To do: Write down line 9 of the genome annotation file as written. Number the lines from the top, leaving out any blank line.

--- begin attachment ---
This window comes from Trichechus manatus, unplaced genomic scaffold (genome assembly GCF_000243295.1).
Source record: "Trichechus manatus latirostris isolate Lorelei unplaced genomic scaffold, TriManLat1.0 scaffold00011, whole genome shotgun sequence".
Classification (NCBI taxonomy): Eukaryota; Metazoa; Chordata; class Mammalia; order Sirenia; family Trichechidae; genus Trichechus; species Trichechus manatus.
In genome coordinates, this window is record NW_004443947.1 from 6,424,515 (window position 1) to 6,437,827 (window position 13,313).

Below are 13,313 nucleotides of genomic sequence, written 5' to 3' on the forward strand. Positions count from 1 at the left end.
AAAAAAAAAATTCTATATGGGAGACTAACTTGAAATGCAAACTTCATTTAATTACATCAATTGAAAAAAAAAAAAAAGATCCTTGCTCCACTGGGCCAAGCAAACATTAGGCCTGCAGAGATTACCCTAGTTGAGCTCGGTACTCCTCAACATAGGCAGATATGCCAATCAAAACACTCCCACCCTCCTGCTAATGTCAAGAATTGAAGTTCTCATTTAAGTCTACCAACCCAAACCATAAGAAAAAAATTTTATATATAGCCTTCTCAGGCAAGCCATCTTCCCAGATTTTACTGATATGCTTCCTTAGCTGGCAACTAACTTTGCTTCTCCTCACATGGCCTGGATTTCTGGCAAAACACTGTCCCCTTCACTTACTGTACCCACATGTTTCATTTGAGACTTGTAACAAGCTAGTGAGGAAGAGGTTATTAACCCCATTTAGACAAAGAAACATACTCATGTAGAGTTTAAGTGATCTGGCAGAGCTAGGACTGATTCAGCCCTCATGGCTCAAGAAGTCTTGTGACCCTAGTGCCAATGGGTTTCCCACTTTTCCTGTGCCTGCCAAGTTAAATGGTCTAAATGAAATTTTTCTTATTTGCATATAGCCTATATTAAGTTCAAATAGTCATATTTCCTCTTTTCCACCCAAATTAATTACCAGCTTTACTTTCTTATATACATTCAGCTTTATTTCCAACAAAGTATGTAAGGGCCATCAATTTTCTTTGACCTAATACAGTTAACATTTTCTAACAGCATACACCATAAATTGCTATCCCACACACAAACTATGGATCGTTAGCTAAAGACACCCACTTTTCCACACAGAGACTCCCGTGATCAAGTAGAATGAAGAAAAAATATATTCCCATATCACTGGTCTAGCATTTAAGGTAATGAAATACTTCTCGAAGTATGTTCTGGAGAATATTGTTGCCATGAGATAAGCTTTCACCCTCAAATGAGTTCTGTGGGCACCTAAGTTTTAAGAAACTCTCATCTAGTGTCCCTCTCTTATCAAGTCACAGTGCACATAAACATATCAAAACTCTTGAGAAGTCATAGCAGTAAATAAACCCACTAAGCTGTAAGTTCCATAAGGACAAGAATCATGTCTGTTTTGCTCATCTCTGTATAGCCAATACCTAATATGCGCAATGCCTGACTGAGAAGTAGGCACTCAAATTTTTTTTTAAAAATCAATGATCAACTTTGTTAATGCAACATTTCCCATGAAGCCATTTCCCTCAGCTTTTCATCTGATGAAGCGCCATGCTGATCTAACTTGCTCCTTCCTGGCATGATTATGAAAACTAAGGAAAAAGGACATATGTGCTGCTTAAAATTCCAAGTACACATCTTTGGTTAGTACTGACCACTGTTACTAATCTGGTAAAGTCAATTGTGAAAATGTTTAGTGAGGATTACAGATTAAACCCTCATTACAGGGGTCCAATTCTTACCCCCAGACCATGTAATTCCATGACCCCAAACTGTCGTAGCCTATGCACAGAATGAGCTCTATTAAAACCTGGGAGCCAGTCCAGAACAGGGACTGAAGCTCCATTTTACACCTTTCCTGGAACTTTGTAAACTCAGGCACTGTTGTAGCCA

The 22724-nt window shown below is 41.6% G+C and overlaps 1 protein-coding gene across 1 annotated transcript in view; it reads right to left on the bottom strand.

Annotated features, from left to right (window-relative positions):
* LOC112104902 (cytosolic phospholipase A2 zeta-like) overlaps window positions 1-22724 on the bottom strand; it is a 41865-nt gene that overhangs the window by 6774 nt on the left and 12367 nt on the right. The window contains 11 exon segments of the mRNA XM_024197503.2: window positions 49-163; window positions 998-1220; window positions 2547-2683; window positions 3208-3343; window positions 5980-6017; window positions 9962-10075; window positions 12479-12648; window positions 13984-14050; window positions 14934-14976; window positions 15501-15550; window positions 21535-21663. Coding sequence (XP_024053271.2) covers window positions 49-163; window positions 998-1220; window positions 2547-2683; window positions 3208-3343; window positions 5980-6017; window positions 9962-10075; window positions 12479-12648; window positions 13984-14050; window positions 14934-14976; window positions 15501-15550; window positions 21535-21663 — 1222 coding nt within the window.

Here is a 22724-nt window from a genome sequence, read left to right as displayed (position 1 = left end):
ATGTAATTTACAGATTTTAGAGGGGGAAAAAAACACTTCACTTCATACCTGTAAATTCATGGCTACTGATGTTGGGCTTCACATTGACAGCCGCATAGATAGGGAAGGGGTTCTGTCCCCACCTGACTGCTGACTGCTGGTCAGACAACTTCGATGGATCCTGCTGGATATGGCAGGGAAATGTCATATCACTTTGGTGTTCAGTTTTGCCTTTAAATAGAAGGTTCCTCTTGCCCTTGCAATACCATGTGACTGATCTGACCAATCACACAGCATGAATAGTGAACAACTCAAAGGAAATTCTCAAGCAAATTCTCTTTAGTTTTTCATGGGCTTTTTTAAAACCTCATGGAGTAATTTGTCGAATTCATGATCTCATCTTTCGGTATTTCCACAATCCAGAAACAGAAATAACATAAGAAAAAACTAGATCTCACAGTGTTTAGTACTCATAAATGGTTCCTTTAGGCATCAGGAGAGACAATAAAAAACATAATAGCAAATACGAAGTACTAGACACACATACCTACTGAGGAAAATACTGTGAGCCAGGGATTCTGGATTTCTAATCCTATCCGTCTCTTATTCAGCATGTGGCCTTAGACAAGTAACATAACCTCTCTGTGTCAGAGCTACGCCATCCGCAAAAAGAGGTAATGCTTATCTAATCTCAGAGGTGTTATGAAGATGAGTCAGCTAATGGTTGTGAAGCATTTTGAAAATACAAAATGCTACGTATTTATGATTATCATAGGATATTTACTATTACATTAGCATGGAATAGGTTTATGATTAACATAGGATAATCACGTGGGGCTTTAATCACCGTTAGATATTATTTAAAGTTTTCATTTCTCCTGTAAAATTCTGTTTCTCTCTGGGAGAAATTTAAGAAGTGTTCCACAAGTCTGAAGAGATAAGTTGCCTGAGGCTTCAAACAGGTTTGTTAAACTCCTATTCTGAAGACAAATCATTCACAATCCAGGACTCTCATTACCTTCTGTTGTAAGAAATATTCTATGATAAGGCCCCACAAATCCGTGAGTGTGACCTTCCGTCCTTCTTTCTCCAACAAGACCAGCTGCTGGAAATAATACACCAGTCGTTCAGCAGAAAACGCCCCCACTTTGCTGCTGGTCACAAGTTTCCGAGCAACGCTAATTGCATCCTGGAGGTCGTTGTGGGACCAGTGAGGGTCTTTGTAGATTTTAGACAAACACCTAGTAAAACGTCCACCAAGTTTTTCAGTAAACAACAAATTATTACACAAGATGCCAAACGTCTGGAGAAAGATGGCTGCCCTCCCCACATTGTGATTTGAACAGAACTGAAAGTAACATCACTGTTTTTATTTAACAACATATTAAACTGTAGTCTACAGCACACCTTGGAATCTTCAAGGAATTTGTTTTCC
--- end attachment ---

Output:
* LOC112104902 (cytosolic phospholipase A2 zeta-like) overlaps window positions 1-22724 on the bottom strand; it is a 41865-nt gene that overhangs the window by 6774 nt on the left and 12367 nt on the right. The window contains 11 exon segments of the mRNA XM_024197503.2: window positions 49-163; window positions 998-1220; window positions 2547-2683; window positions 3208-3343; window positions 5980-6017; window positions 9962-10075; window positions 12479-12648; window positions 13984-14050; window positions 14934-14976; window positions 15501-15550; window positions 21535-21663. Coding sequence (XP_024053271.2) covers window positions 49-163; window positions 998-1220; window positions 2547-2683; window positions 3208-3343; window positions 5980-6017; window positions 9962-10075; window positions 12479-12648; window positions 13984-14050; window positions 14934-14976; window positions 15501-15550; window positions 21535-21663 — 1222 coding nt within the window.